Robertson’s Organizations Persist in Calls for Probe of Congressional Muslim Staffers

Under the headline, “Calls Rise to Probe Capitol Hill Muslim Prayer Sessions” yesterday, Pat Robertson’s news channel, CBN News, was able to offer only one organization that has called for a probe of the Congressional Muslim Staff Association: Robertson’s own American Center for Law and Justice.

As I’ve reported here and here, after Fox News ran a report claiming that speakers with terrorist ties spoke at Congressional prayer meetings, the ACLJ called for a Justice Department investigation of the CMSA. Suhail Khan, a Muslim Republican who has worked as a staffer for a Republican Congressman and as a political appointee in the Bush administration, and who currently serves on the board of the American Conservative Union, called the Fox report nothing but “anti-Muslim bigotry” and noted that Robertson is “notorious for anti-Islamic comments.”

On its Newswatch program, CBN attempted to create the impression that calls for law enforcement to intervene are somehow on the rise. Yet the only source for the story was Jordan Sekulow, the ACLJ’s Director of International Operations.

“The media didn’t want to report this,” Sekulow asserted, claiming they feared being called Islamophobes or bigots if they reported that the CMSA was hosting terrorist speakers. “When we started talking about this,” said Sekulow, “immediately the left and the kind of pro-Islamic world immediately cries bigot and says, why do you want to investigate? The reason you want to investigate is of course because we’re Muslims.” Sekulow went on to claim that individuals with terror ties were invited to prayer meetings, which, as Khan told me earlier this week, are not official CMSA functions, but are run under the auspices of the House Chaplain. (See the House Chaplain’s website for evidence of the prayer meetings being open to the public, like other religious meetings held under the Chaplain’s auspices.) What’s more, neither Fox nor ALCJ have produced evidence any of these individuals were invited by the CMSA; as Khan noted, the prayer meetings are open to the public. 

Yet Sekulow went on, “Why we’re calling for an investigation — who was picking these people to speak is what we want to know.” He went on to claim — something already disputed by Khan — that the Council on American Islamic Relations chooses the speakers. “This group,” said Sekulow, referring to the CMSA, “meets under the United States Capitol dome, they actually meet at the United States Capitol, at taxpayer expense. If CAIR is running prayer meetings there, and bringing in known terrorists, the American people deserve to know about it.”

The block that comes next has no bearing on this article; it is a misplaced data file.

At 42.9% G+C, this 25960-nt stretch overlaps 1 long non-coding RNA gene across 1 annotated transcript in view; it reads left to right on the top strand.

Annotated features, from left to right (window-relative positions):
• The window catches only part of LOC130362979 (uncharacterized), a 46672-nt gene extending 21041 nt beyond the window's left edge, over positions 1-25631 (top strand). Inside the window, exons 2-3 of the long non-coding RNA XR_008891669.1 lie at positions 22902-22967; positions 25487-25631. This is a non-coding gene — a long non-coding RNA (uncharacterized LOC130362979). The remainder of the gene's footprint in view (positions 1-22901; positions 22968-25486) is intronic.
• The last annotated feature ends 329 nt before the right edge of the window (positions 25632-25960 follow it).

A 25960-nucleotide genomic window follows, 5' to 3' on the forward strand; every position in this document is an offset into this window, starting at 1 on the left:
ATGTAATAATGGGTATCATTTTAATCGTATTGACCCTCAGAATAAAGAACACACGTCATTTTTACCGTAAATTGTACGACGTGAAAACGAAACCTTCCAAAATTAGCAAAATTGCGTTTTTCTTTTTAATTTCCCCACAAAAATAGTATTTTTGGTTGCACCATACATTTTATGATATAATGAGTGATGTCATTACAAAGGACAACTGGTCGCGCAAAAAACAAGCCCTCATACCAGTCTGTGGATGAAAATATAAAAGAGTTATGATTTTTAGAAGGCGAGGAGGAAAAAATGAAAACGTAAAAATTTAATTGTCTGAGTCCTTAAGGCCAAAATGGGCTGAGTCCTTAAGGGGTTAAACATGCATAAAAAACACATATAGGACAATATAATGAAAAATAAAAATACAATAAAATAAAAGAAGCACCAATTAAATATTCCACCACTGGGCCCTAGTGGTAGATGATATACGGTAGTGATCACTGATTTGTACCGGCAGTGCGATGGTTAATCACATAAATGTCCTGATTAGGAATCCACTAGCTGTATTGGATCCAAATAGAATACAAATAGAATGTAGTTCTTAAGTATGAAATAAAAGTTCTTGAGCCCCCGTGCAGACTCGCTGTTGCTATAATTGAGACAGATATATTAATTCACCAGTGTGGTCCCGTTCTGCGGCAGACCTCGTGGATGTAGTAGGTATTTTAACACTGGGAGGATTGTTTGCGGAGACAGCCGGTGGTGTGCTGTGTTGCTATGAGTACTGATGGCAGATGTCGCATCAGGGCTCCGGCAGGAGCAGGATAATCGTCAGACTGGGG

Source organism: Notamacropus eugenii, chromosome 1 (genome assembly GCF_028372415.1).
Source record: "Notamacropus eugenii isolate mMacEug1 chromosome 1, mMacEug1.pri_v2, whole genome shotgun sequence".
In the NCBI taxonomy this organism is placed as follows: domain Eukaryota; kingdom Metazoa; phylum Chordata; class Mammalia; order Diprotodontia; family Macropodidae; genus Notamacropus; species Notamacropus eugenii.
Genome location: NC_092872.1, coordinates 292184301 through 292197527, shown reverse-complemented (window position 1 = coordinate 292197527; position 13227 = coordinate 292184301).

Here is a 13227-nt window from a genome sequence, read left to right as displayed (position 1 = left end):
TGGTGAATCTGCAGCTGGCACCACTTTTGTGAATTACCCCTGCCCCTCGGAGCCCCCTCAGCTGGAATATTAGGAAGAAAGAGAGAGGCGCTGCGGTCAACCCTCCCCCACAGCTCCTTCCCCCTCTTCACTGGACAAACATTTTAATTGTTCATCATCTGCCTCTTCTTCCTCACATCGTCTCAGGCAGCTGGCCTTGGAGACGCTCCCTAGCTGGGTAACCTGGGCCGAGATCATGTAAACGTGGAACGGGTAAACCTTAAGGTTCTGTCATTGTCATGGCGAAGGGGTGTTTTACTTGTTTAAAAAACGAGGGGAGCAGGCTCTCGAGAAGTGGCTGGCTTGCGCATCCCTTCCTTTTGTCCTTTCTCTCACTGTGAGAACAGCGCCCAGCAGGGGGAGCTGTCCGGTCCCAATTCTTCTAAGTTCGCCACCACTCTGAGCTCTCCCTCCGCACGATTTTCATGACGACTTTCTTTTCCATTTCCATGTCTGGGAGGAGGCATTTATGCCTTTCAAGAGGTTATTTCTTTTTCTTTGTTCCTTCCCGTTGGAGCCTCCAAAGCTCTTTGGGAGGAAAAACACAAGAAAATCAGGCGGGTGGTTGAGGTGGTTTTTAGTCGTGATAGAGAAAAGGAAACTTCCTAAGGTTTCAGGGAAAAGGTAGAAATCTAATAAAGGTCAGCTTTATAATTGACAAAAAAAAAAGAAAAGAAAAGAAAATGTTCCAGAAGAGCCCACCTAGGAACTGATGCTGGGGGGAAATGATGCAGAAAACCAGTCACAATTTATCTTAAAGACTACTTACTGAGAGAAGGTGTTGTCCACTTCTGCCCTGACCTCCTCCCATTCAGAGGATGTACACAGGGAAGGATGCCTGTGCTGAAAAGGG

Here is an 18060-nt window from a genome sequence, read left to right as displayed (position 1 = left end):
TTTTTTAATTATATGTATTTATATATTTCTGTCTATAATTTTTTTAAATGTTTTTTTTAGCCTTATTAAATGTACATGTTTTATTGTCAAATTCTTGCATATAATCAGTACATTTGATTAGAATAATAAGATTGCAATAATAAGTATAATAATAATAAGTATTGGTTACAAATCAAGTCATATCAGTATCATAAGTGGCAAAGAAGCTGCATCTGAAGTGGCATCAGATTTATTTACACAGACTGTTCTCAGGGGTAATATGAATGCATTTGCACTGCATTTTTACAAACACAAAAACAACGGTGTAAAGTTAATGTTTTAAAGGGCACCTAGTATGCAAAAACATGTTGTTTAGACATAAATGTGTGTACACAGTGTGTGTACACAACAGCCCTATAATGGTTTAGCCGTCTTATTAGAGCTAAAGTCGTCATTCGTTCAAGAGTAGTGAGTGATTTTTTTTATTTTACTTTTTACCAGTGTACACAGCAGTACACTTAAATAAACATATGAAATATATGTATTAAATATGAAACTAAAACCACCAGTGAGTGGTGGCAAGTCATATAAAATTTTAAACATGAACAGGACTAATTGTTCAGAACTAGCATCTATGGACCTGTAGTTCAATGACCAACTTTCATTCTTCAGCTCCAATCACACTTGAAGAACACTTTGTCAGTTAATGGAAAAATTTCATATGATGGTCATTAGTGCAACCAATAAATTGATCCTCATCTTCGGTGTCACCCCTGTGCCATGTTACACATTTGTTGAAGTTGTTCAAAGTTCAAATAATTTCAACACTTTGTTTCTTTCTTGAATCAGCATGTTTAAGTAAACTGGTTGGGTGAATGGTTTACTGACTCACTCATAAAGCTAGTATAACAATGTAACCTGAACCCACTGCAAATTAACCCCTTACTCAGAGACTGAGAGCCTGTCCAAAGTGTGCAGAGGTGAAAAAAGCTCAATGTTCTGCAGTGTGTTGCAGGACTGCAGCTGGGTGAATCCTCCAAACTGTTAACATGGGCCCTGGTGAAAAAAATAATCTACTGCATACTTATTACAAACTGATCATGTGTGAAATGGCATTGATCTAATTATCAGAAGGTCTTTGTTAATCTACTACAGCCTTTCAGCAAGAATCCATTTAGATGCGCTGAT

As the interview went on, it became clear that Sekulow’s goal is to end the Muslim prayers at the Capitol by portraying Muslim organizations as necessarily having ties to terrorists, a common smoke and mirrors routine used by the right. “We see now,” he said, “that when we scratch the surface of most Islamic organizations we find something that we don’t hope to find. we find that if you bring in speakers, they’re connected to terrorism.” He identified this as “a problem within Islam. As Christians, we can’t change what’s happening internally in Islam, but we cannot be afraid of exposing the truth of what is happening here in our US Capitol. Our hope is that the truth comes out, that people see the associations here, and that this group isn’t able to meet anymore.”

As I noted on Friday, the vice-president of the CMSA (which, as Khan pointed out, doesn’t organize the prayer meetings but there is overlap between its members and people attending the prayer meetings, obviously) is a staffer for Minority Leader Mitch McConnell. Sekulow is a prominent Republican activist — he was the National Youth Director for the Bush-Cheney in 2004, and was a consultant to Mitt Romney’s 2008 campaign, to which his father, Jay, the ACLJ’s Chief Counsel, also served as an advisor. Yet Sekulow is claiming that group for which a staffer for the ranking Senate Republican serves as an officer has ties to terrorists. McConnell’s office still has not responded to a request for comment.

Sarah Posner, author of God’s Profits: Faith, Fraud, and the Republican Crusade for Values Voters, covers politics and religion. Her work has appeared in The Washington Post, The Guardian, The Atlantic, The American ProspectThe NationSalon, and other publications. Follow her on TwitterRSS feed Email